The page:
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- A Lampricide Treatment: Up-Close
A Lampricide Treatment: Up-Close
Have you ever wondered how sea lamprey populations are controlled? How is one species - a species responsible for the near-destruction of the Great Lakes fishery - singled-out from all the others? How are the bad guys targeted, yet all the good guys remain unharmed?
The Great Lakes Fishery Commission and its partners maintain an "integrated" sea lamprey control program that combines several control methods to attack sea lampreys, including lampricides, barriers, and traps. Since the early 1960s, lampricides have been the primary method of sea lamprey control in the Great Lakes basin and are essential to ensure the protection of the $7 billion fishery. Over 200 Great Lakes tributaries are regularly treated with lampricides, chemical compounds that effectively kill sea lamprey larvae without significant harm to surrounding plants or animals. Watch the video below for a comprehensive view of a large-scale lampricide treatment, a central tool in the Commission's Sea Lamprey Control Program.
There are two basic lampricide chemicals: TFM and niclosamide. TFM is more widely used and acts physiologically to disrupt energy metabolism in larval sea lampreys. Compared to other fish, sea lampreys have low levels of the enzymes used to eliminate TFM from their bodies, which eventually leads to their death. During some treatments, TFM is combined with less-expensive liquid or powdered forms of niclosamide, thereby reducing the amount of TFM needed while still maintaining treatment effectiveness.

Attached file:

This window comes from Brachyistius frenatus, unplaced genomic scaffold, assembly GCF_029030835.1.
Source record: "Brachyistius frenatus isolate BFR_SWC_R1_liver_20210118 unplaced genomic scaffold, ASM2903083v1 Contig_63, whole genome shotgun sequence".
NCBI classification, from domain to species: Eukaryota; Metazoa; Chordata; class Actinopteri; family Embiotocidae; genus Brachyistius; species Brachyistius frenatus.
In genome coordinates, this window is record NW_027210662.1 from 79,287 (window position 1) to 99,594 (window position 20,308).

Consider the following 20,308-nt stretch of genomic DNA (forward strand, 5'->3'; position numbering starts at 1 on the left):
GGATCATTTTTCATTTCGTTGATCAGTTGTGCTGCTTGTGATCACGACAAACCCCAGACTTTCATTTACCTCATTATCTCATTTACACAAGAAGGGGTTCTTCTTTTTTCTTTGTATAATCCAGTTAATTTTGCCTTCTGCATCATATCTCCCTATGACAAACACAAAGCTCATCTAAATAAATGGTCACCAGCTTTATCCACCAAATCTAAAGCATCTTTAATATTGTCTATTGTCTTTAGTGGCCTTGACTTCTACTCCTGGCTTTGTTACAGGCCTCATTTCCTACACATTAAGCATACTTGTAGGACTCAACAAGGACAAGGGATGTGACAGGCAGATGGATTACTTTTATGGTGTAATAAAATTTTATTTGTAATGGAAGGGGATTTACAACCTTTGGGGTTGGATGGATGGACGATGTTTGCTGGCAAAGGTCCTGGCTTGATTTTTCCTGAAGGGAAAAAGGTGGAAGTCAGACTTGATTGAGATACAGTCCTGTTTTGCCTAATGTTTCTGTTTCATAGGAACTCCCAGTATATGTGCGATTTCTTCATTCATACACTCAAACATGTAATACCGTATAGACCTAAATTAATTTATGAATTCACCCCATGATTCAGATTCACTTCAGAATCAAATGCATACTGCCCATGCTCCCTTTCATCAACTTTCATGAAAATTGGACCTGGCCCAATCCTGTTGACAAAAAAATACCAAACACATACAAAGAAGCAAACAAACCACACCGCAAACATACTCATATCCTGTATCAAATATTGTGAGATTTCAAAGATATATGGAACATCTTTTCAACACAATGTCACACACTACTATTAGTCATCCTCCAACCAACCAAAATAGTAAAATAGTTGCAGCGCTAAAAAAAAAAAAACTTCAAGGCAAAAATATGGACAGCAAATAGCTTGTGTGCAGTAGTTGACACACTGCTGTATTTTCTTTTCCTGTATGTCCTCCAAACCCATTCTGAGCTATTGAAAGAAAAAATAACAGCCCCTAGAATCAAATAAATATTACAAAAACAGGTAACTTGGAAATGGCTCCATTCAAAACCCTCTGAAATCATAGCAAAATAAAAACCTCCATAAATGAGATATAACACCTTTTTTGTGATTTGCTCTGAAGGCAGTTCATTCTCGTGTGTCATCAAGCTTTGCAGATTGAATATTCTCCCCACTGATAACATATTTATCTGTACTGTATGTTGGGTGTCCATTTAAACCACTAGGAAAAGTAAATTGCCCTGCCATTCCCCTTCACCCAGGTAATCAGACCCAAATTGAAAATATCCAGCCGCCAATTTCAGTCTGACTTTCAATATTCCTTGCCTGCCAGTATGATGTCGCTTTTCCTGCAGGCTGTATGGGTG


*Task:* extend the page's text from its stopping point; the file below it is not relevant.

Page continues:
|Sea lamprey control agents treat the Rifle River near West Branch, Michigan. The control program targets invasive larval sea lamprey before they have a chance to prey on Great Lakes fish.
|Download high resolution from GLFC's Video Vault
These lampricides are registered as restricted use pesticides with the U.S. EPA and Health Canada Pest Management Regulatory Agency. This registration means only certified pesticide applicators, or, control agents, may apply lampricides and that they pose no unreasonable risk to humans or the environment at the concentrations applied. The Commission must reregister the lampricides every ten years with these agencies to ensure that the control program remains current with changing environmental and human health safety standards.
Every lamprey-infested river and tributary requires regular lampricide treatment, usually every three to five years. Federal control agents from the Fisheries and Oceans Canada and the United States Fish and Wildlife Service spend days performing a thorough treatment of the tributaries. The video above follows 57 Sea Lamprey Control Program agents as they treat the Rifle River near West Branch, Michigan. Over the course the 8-day lampricide treatment, these agents display their commitment and endurance to sea lamprey control and the health of the $7 billion Great Lakes fishery. For more information, click on the hyperlinks within the text.